And these white flowers.
We arrive at a wetland with reed beds. Swallows fly low over the water to drink. This is also a favourite drinking spot for Eleonora’s falcons. Relatively many of these rare birds live on Tilos: 10% of the world population.
There comes an Eleonora’s falcon, flying above the reed bed. It is sooty brown, the dark morph of this species. One cannot tell male Eleonora’s falcons from females by their colours. Only by females being a little bigger: my guess is that this bird is a female. Both sexes may be coloured either sooty brown, or somewhat like a hobby for the light morph.
The name Eleonora’s falcon comes from Sardinia. It commemorates Sardinian judge Eleanor of Arborea. She was one of very few female judges in the European Middle Ages. In 1392, she banned harming nests of birds of prey. The first time ever for such a conservation measure. Eleonora’s falcons were named after her. Eleanor of Arborea also made laws giving daughters equal inheritance rights to sons; and improving the rights of raped women.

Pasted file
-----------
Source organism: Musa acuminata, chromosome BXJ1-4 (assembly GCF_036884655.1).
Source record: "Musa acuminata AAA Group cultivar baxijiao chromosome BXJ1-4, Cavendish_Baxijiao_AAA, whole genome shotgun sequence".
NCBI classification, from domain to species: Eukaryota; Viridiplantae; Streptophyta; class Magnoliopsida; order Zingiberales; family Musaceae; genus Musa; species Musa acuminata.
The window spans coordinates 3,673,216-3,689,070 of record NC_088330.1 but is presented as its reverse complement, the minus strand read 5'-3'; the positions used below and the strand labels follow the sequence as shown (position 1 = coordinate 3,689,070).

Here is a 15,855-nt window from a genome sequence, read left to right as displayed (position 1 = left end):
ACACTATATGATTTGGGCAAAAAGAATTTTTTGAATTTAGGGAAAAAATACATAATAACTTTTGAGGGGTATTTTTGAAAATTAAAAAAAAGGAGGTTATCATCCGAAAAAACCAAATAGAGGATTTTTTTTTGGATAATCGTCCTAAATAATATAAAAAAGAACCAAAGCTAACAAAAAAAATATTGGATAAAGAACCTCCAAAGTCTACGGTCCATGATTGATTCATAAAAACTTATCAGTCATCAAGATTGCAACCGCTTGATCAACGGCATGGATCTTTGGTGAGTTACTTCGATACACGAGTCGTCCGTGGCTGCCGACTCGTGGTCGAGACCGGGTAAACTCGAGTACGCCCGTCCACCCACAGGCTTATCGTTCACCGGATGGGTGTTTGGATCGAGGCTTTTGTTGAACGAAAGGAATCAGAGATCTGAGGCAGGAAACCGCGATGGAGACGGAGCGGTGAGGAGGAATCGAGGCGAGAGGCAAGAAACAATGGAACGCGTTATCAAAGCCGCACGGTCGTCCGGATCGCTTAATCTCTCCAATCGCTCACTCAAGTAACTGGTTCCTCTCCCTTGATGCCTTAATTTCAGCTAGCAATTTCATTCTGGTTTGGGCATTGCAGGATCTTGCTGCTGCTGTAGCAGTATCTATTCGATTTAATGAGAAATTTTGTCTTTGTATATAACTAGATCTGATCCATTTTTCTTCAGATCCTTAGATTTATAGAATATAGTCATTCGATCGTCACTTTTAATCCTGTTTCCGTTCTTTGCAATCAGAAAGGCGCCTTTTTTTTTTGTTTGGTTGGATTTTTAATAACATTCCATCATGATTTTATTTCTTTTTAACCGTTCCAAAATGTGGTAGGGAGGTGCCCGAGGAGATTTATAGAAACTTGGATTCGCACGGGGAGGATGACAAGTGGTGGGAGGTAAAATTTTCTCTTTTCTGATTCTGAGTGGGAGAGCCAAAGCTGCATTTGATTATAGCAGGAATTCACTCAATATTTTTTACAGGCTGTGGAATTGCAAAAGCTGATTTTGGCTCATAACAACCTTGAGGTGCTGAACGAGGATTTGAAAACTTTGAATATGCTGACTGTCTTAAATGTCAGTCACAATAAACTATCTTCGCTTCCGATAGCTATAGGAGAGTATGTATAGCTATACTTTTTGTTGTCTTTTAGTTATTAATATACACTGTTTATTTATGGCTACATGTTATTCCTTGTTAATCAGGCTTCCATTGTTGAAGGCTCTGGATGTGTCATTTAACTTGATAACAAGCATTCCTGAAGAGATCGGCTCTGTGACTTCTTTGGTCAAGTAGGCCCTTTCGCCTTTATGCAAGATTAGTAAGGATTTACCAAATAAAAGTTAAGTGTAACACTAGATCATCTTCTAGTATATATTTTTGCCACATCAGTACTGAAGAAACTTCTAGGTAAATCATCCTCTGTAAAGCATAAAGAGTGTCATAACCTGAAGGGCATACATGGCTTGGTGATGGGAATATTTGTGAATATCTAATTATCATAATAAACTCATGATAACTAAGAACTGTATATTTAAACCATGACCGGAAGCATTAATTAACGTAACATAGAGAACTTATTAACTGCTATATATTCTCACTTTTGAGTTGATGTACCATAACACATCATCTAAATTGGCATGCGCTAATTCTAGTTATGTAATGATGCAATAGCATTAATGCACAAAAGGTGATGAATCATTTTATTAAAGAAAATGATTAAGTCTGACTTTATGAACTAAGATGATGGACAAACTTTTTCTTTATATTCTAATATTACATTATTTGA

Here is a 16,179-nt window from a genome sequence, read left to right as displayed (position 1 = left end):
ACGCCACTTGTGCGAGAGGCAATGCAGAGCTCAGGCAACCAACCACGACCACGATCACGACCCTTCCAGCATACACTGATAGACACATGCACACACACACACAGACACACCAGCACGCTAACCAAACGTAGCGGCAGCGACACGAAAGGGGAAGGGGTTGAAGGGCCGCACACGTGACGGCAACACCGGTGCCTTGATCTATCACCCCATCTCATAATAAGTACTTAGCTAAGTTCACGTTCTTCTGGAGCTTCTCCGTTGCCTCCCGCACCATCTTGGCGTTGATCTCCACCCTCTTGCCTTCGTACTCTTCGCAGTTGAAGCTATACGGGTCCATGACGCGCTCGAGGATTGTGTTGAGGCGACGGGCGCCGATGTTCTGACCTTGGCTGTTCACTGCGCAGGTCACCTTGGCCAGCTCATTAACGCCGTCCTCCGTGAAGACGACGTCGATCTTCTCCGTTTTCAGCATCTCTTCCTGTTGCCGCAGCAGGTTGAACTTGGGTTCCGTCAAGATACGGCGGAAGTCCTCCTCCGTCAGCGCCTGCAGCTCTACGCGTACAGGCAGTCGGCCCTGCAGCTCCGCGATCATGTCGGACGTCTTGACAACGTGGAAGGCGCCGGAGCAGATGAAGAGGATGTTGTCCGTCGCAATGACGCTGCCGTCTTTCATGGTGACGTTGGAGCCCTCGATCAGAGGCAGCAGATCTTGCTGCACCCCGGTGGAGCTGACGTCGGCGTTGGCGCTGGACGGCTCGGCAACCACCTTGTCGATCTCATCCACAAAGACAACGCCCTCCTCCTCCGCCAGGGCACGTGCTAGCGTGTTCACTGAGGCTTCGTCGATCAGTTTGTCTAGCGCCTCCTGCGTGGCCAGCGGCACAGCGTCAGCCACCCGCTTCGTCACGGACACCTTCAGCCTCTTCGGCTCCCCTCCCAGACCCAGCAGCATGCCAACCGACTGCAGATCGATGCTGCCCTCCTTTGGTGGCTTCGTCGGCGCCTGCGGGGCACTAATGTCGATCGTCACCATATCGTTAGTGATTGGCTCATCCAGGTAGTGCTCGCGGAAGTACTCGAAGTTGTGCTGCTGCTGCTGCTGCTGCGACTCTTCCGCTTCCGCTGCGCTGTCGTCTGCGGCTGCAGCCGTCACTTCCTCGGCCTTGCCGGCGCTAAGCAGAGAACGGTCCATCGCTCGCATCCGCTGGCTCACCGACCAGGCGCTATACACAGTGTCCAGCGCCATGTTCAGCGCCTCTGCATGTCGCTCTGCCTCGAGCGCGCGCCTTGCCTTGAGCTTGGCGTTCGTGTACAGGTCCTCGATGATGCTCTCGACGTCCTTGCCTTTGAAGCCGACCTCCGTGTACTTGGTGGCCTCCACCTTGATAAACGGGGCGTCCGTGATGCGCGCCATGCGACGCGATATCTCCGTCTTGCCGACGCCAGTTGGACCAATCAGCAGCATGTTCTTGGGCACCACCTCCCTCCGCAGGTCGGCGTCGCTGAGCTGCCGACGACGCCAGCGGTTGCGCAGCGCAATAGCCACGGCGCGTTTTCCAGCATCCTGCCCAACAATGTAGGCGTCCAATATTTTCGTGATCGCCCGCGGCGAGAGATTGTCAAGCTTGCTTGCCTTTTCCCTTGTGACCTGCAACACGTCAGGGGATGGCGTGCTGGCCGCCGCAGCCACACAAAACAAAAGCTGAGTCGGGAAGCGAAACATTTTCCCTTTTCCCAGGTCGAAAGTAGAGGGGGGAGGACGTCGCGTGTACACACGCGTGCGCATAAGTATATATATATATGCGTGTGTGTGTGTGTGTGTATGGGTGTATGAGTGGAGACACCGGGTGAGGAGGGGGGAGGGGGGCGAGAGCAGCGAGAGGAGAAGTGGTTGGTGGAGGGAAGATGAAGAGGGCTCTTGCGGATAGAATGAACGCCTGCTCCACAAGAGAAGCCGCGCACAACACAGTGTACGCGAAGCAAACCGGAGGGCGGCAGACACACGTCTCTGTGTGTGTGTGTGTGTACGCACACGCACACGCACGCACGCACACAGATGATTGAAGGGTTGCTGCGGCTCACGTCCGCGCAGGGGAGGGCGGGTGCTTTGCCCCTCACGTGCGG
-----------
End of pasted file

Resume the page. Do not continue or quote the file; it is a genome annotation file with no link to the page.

Eucalypt trees, originally from Australia. With some leaves green, some reddish brown.
Then, a bird approaches fast. Is it a giant swift, maybe an Alpine swift? No, it is a falcon. A hobby? No, it is all dark grey. It is a male red-footed falcon. I fondly remember this species from Lesvos island.
On our way back, we saw this common poppy.
A bit further, we saw these wild chamomile flowers and these wilde oats.
About twenty hooded crows flying together.
A white stork on spring migration flies overhead.
As we get closer to Megalo Chorio again, a flock of house sparrows in an orchard.
Stay tuned for more on Tilos!